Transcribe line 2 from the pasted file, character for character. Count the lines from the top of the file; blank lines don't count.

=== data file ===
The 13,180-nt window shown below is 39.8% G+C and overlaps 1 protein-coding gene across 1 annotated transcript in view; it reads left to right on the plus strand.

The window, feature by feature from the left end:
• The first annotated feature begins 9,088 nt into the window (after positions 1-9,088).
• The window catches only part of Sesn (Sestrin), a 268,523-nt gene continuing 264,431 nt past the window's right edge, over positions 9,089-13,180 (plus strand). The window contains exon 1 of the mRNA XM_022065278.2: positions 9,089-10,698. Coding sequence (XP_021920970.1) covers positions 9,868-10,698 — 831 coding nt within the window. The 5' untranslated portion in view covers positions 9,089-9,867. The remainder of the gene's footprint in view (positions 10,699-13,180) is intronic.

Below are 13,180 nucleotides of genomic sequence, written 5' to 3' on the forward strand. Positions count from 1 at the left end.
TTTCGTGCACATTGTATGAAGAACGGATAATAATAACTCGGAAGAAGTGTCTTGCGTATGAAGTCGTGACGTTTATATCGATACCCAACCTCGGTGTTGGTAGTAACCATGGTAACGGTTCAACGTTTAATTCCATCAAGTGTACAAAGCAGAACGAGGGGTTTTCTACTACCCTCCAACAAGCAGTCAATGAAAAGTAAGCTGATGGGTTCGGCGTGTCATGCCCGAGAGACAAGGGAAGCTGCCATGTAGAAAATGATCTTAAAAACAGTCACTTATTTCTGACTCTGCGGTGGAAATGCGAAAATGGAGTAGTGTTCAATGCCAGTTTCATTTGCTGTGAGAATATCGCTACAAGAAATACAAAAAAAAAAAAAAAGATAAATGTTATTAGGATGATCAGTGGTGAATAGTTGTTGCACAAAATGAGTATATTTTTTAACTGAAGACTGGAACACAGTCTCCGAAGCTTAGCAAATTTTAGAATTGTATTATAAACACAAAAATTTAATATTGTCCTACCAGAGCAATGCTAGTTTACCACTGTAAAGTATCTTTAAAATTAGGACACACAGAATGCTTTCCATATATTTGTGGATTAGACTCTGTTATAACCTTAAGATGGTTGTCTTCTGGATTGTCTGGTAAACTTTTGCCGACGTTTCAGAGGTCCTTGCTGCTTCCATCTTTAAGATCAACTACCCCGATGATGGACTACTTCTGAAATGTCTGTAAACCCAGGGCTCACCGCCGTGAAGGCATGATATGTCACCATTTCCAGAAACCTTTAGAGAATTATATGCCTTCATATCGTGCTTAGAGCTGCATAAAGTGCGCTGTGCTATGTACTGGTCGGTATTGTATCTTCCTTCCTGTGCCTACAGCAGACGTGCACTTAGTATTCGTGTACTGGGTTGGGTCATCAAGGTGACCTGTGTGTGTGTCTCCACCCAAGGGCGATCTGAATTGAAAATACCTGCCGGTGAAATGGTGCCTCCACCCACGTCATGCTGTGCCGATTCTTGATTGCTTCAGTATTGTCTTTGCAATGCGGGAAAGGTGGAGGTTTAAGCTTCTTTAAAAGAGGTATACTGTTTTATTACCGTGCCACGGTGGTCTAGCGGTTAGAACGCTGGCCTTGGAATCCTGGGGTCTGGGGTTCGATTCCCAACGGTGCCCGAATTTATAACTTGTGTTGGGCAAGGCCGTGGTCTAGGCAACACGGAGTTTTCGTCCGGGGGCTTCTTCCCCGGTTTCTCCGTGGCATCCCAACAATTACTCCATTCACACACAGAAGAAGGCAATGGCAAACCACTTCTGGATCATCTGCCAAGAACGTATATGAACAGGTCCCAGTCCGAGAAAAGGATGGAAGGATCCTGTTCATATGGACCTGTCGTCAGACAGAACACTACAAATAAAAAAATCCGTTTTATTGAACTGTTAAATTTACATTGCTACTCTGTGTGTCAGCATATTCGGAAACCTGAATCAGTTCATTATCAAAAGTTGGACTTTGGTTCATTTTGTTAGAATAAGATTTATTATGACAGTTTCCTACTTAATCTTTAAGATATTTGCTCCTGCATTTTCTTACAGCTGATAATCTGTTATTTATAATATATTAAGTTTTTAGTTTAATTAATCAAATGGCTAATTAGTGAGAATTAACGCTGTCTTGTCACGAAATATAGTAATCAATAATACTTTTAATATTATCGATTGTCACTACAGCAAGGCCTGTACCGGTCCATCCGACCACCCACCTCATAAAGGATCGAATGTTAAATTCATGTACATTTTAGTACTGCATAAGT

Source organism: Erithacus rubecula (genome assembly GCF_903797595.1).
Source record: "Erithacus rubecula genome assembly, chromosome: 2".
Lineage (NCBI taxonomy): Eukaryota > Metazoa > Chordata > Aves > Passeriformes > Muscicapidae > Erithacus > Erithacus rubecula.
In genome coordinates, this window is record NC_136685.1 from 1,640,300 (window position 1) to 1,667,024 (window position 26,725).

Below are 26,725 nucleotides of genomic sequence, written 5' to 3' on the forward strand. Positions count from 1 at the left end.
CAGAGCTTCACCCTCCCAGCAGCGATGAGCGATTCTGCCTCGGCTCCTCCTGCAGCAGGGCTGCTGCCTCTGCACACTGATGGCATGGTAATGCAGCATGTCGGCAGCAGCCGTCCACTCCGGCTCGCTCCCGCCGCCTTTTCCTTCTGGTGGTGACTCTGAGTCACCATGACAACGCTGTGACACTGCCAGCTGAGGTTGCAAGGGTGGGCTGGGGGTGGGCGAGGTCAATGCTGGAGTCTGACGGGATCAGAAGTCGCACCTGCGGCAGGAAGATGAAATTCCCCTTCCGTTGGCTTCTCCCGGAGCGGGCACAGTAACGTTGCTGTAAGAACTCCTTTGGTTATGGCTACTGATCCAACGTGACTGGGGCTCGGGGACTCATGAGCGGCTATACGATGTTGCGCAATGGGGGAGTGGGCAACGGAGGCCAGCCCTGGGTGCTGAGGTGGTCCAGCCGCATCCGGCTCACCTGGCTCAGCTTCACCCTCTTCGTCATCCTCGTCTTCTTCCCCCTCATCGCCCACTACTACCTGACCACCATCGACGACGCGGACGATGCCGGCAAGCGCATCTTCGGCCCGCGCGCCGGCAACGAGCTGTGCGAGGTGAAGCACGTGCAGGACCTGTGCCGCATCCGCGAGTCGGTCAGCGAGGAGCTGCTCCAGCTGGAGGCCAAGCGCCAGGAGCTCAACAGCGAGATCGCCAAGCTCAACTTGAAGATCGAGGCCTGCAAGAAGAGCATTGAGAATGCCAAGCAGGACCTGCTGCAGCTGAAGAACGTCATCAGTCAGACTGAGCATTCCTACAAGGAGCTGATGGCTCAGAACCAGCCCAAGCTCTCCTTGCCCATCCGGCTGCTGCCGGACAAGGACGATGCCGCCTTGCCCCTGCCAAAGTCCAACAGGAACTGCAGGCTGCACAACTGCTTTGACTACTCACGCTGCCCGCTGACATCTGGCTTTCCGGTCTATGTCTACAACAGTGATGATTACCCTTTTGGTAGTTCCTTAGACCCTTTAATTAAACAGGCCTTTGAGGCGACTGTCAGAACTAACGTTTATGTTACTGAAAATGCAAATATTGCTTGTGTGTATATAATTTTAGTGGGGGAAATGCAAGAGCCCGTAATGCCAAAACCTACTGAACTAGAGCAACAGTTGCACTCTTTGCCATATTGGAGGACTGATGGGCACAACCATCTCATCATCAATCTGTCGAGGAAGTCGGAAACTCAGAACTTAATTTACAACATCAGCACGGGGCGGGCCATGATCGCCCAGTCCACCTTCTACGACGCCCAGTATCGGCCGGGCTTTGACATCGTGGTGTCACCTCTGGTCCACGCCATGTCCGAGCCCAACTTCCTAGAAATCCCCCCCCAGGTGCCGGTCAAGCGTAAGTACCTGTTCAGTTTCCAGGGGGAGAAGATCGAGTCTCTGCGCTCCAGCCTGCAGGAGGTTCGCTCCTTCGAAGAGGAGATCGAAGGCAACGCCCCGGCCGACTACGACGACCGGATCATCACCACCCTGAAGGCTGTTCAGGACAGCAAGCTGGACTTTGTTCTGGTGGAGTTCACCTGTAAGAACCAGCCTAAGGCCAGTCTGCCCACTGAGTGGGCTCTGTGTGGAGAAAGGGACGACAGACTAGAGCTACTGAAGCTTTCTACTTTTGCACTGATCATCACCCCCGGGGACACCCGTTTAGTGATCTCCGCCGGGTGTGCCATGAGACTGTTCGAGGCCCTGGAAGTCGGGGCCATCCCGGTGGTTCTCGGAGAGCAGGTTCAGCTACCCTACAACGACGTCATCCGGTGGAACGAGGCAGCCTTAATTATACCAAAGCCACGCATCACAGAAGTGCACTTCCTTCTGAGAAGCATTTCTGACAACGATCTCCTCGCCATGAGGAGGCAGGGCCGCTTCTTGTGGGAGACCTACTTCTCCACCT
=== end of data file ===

The window, feature by feature from the left end: